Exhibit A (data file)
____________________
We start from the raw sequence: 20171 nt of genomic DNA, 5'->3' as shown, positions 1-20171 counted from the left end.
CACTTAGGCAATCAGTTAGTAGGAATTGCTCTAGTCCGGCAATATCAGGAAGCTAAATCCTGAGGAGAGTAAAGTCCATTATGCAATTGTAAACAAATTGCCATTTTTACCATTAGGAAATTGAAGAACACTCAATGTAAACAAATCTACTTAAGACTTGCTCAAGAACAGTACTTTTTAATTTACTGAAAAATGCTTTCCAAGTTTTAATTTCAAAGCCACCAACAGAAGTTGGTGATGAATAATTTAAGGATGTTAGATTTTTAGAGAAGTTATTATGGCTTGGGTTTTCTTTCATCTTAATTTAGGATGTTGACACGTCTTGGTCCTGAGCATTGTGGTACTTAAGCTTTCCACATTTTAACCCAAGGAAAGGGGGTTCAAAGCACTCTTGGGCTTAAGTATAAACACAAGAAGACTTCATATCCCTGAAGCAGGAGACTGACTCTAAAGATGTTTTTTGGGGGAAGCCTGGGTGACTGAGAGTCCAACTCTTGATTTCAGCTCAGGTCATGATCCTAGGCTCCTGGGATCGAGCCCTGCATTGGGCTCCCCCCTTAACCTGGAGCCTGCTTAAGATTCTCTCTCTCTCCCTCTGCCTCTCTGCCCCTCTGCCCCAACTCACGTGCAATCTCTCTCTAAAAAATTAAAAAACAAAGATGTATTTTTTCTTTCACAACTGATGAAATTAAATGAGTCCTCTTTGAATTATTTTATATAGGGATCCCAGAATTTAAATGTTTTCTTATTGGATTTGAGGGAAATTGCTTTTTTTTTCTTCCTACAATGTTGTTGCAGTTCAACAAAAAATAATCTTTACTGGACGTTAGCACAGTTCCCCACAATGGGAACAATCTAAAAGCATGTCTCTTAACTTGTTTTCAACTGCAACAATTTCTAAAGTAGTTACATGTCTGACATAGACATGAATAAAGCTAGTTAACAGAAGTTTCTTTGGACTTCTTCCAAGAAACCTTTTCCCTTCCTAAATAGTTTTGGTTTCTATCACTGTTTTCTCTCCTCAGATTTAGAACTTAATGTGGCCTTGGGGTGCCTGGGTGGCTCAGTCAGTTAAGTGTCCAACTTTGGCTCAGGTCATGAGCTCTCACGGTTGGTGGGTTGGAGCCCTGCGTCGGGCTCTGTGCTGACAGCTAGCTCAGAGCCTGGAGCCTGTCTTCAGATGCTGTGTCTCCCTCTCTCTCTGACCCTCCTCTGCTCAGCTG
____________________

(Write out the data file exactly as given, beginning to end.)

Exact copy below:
We start from the raw sequence: 20171 nt of genomic DNA, 5'->3' as shown, positions 1-20171 counted from the left end.
CACTTAGGCAATCAGTTAGTAGGAATTGCTCTAGTCCGGCAATATCAGGAAGCTAAATCCTGAGGAGAGTAAAGTCCATTATGCAATTGTAAACAAATTGCCATTTTTACCATTAGGAAATTGAAGAACACTCAATGTAAACAAATCTACTTAAGACTTGCTCAAGAACAGTACTTTTTAATTTACTGAAAAATGCTTTCCAAGTTTTAATTTCAAAGCCACCAACAGAAGTTGGTGATGAATAATTTAAGGATGTTAGATTTTTAGAGAAGTTATTATGGCTTGGGTTTTCTTTCATCTTAATTTAGGATGTTGACACGTCTTGGTCCTGAGCATTGTGGTACTTAAGCTTTCCACATTTTAACCCAAGGAAAGGGGGTTCAAAGCACTCTTGGGCTTAAGTATAAACACAAGAAGACTTCATATCCCTGAAGCAGGAGACTGACTCTAAAGATGTTTTTTGGGGGAAGCCTGGGTGACTGAGAGTCCAACTCTTGATTTCAGCTCAGGTCATGATCCTAGGCTCCTGGGATCGAGCCCTGCATTGGGCTCCCCCCTTAACCTGGAGCCTGCTTAAGATTCTCTCTCTCTCCCTCTGCCTCTCTGCCCCTCTGCCCCAACTCACGTGCAATCTCTCTCTAAAAAATTAAAAAACAAAGATGTATTTTTTCTTTCACAACTGATGAAATTAAATGAGTCCTCTTTGAATTATTTTATATAGGGATCCCAGAATTTAAATGTTTTCTTATTGGATTTGAGGGAAATTGCTTTTTTTTTCTTCCTACAATGTTGTTGCAGTTCAACAAAAAATAATCTTTACTGGACGTTAGCACAGTTCCCCACAATGGGAACAATCTAAAAGCATGTCTCTTAACTTGTTTTCAACTGCAACAATTTCTAAAGTAGTTACATGTCTGACATAGACATGAATAAAGCTAGTTAACAGAAGTTTCTTTGGACTTCTTCCAAGAAACCTTTTCCCTTCCTAAATAGTTTTGGTTTCTATCACTGTTTTCTCTCCTCAGATTTAGAACTTAATGTGGCCTTGGGGTGCCTGGGTGGCTCAGTCAGTTAAGTGTCCAACTTTGGCTCAGGTCATGAGCTCTCACGGTTGGTGGGTTGGAGCCCTGCGTCGGGCTCTGTGCTGACAGCTAGCTCAGAGCCTGGAGCCTGTCTTCAGATGCTGTGTCTCCCTCTCTCTCTGACCCTCCTCTGCTCAGCTG